To start the online tool, click on the link. You can find further information about it below:
The goal of the PAPABUILD project is to improve people’s acoustic comfort by developing and testing innovative building structures, in particular for building isolation. In view of making the research efforts in a sustainable way, in addition to making use of highly accurate and detailed objective assessments of the acoustic performance of the structures, an important strategical choice is to validate the predictions and conclusions by performing listening tests that allow to assess the effective subjective performance, which is the factor that determines people’s acoustic comfort and well-being. For quantitative research purposes, these listening tests are done in a dedicated acoustic space, in well-controlled conditions. The webtool below allows to get a first impression on the acoustic performance of different building structures, by allowing the user to listen to an uploaded sound of choice in its original version, and as it would be perceived in particular building or room acoustic conditions, i.e., convolved with the room or building acoustic impulse response. The tool has two options. In the first option, the user can select or upload acoustic isolation data of a building element of interest (two-column ascii-file of isolation R-value in dB versus (1/3) octave band center frequency), e.g. a wall, window or door structure. After uploading and processing the original (“input”) sound and the isolation data, the user can then listen to the (“output”) sound after it has passed the building element, and compare it with the original sound. In the second option, the user can upload a 16 bits .wav file that contains the (monaural) impulse response of a room of interest. After uploading and processing, the user can then listen to the (“output”) sound, as it would be perceived in the room of interest.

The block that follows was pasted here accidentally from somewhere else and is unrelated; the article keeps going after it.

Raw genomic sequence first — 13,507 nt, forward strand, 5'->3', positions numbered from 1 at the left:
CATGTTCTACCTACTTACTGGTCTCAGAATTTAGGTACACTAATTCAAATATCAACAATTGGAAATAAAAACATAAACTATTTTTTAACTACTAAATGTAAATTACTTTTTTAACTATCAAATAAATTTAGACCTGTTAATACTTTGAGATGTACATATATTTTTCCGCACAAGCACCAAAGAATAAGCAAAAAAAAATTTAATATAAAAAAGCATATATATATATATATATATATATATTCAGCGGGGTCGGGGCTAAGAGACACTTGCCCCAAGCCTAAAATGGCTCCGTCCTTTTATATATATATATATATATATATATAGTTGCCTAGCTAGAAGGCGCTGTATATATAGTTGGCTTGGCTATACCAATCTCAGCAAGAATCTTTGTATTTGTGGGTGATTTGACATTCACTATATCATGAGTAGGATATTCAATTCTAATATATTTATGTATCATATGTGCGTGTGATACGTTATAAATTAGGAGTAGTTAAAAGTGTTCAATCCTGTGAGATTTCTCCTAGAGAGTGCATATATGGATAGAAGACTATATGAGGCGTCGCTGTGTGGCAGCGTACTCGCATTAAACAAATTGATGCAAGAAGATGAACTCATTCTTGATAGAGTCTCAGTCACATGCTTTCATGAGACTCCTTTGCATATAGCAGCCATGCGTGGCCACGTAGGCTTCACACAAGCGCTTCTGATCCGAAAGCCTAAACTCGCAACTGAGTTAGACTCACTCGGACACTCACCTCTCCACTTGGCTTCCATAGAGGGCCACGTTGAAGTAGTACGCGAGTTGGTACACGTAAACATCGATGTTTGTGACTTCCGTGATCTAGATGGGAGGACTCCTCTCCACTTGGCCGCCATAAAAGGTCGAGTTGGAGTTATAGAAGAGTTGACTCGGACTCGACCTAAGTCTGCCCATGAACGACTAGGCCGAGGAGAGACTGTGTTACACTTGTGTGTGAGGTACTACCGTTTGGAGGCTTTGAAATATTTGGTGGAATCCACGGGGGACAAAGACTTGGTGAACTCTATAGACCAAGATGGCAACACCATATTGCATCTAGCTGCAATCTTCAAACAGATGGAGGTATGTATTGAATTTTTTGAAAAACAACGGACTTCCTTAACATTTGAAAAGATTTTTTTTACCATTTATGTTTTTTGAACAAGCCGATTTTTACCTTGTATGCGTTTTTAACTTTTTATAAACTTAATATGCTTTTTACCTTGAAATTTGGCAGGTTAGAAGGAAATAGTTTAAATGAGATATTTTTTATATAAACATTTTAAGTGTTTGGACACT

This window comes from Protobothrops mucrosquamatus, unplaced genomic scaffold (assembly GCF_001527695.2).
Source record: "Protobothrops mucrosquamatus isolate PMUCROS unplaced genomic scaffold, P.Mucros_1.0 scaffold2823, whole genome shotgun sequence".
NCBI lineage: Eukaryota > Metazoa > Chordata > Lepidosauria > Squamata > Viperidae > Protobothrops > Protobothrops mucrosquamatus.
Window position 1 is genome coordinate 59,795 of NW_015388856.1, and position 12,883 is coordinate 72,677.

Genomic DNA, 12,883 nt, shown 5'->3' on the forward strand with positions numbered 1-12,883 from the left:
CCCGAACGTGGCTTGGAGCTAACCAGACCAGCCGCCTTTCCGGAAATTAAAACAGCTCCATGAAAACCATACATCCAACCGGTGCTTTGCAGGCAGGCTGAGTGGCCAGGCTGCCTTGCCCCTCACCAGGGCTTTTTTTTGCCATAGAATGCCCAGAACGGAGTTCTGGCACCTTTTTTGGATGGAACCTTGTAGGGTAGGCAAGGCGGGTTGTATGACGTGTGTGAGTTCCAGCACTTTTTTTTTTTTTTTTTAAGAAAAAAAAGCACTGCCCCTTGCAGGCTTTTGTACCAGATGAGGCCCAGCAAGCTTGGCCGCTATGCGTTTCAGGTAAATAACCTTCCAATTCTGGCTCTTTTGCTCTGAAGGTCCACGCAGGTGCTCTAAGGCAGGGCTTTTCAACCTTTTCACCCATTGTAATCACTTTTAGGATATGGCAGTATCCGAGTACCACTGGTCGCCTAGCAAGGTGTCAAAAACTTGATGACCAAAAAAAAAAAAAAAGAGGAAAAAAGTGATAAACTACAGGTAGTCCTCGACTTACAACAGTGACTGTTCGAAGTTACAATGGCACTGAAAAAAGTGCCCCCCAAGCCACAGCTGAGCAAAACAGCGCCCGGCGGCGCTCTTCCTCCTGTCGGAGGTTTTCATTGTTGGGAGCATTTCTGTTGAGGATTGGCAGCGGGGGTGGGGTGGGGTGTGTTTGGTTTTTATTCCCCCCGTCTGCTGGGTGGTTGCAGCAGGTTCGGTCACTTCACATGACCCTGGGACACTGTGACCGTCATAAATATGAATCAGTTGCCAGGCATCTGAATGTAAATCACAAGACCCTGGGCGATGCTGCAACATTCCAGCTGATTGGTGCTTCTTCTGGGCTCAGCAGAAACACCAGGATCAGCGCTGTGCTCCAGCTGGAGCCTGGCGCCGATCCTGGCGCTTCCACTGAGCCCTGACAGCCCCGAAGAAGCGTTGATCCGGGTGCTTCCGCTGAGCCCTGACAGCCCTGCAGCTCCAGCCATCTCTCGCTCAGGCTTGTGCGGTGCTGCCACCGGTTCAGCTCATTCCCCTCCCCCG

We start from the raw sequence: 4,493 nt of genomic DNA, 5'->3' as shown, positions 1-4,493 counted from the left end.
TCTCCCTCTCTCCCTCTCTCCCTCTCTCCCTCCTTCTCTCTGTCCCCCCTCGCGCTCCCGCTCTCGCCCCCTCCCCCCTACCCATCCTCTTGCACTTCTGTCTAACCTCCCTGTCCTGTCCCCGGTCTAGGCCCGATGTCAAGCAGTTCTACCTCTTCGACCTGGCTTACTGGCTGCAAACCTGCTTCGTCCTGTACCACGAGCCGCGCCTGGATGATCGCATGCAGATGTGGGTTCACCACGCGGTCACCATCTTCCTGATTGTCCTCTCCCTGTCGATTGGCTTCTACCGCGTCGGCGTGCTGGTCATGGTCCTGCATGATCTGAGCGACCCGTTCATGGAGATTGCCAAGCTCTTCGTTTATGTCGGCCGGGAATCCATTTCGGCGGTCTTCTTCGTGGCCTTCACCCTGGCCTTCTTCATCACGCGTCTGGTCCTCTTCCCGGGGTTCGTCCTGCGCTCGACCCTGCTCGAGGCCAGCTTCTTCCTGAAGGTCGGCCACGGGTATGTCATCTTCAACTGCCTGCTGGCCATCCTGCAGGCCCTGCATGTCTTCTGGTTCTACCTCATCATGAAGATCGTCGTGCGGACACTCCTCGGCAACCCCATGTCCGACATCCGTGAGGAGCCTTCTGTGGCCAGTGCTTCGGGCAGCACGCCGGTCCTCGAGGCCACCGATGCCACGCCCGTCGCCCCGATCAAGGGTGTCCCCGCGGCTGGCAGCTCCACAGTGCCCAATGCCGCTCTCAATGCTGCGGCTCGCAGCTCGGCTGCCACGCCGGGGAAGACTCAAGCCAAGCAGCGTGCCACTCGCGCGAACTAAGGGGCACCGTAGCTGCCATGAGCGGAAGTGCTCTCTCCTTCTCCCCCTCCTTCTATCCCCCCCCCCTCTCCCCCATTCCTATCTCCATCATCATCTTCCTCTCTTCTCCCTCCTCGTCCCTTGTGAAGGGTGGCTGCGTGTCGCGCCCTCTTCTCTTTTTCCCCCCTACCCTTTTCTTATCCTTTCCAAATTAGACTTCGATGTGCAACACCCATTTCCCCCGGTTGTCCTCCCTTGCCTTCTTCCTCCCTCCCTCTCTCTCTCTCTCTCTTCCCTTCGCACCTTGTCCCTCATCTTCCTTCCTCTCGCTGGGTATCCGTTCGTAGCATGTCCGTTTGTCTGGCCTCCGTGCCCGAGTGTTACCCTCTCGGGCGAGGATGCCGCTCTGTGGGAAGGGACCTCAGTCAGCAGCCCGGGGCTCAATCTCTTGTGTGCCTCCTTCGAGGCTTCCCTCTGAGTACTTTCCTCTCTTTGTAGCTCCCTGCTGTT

It is recommended to listen to the sounds by headphones with an as flat as possible spectrum. In view of sounds transmitted through a wall being pretty silent it is recommended to use open ear headphones in a very silent space (LA<30dB).
It is important to realize that, in particular for silent sounds, the absolute level of the input sound and the amplification settings of the auralization system can have an important impact on the perceived loudness. This is particularly important when comparing the sound isolation performance of different walls.